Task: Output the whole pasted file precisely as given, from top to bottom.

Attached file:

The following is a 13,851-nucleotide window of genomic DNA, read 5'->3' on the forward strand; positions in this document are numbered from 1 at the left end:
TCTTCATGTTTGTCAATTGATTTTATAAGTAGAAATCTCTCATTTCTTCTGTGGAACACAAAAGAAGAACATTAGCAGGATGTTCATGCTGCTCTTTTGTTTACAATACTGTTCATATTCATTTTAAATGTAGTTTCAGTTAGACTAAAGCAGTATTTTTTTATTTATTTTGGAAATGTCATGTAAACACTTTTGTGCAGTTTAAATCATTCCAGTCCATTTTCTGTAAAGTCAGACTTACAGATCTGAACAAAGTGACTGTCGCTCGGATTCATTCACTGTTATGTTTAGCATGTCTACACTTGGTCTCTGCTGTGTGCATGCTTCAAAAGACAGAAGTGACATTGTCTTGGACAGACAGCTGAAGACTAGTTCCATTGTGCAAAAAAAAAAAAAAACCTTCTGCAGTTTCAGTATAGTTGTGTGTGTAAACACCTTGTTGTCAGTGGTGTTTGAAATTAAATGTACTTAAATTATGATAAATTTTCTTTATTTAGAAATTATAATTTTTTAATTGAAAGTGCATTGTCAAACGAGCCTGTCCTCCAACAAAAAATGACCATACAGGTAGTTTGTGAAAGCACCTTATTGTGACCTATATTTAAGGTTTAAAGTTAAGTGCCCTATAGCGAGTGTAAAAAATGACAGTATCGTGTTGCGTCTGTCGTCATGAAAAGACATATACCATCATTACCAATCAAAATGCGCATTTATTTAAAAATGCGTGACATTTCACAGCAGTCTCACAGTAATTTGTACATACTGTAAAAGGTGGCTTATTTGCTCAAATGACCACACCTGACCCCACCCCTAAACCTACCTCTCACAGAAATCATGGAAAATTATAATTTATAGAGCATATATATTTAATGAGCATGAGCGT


The following is a 13,851-nucleotide window of genomic DNA, read 5'->3' on the forward strand; positions in this document are numbered from 1 at the left end:
TCTTCATGTTTGTCAATTGATTTTATAAGTAGAAATCTCTCATTTCTTCTGTGGAACACAAAAGAAGAACATTAGCAGGATGTTCATGCTGCTCTTTTGTTTACAATACTGTTCATATTCATTTTAAATGTAGTTTCAGTTAGACTAAAGCAGTATTTTTTTATTTATTTTGGAAATGTCATGTAAACACTTTTGTGCAGTTTAAATCATTCCAGTCCATTTTCTGTAAAGTCAGACTTACAGATCTGAACAAAGTGACTGTCGCTCGGATTCATTCACTGTTATGTTTAGCATGTCTACACTTGGTCTCTGCTGTGTGCATGCTTCAAAAGACAGAAGTGACATTGTCTTGGACAGACAGCTGAAGACTAGTTCCATTGTGCAAAAAAAAAAAAAAACCTTCTGCAGTTTCAGTATAGTTGTGTGTGTAAACACCTTGTTGTCAGTGGTGTTTGAAATTAAATGTACTTAAATTATGATAAATTTTCTTTATTTAGAAATTATAATTTTTTAATTGAAAGTGCATTGTCAAACGAGCCTGTCCTCCAACAAAAAATGACCATACAGGTAGTTTGTGAAAGCACCTTATTGTGACCTATATTTAAGGTTTAAAGTTAAGTGCCCTATAGCGAGTGTAAAAAATGACAGTATCGTGTTGCGTCTGTCGTCATGAAAAGACATATACCATCATTACCAATCAAAATGCGCATTTATTTAAAAATGCGTGACATTTCACAGCAGTCTCACAGTAATTTGTACATACTGTAAAAGGTGGCTTATTTGCTCAAATGACCACACCTGACCCCACCCCTAAACCTACCTCTCACAGAAATCATGGAAAATTATAATTTATAGAGCATATATATTTAATGAGCATGAGCGT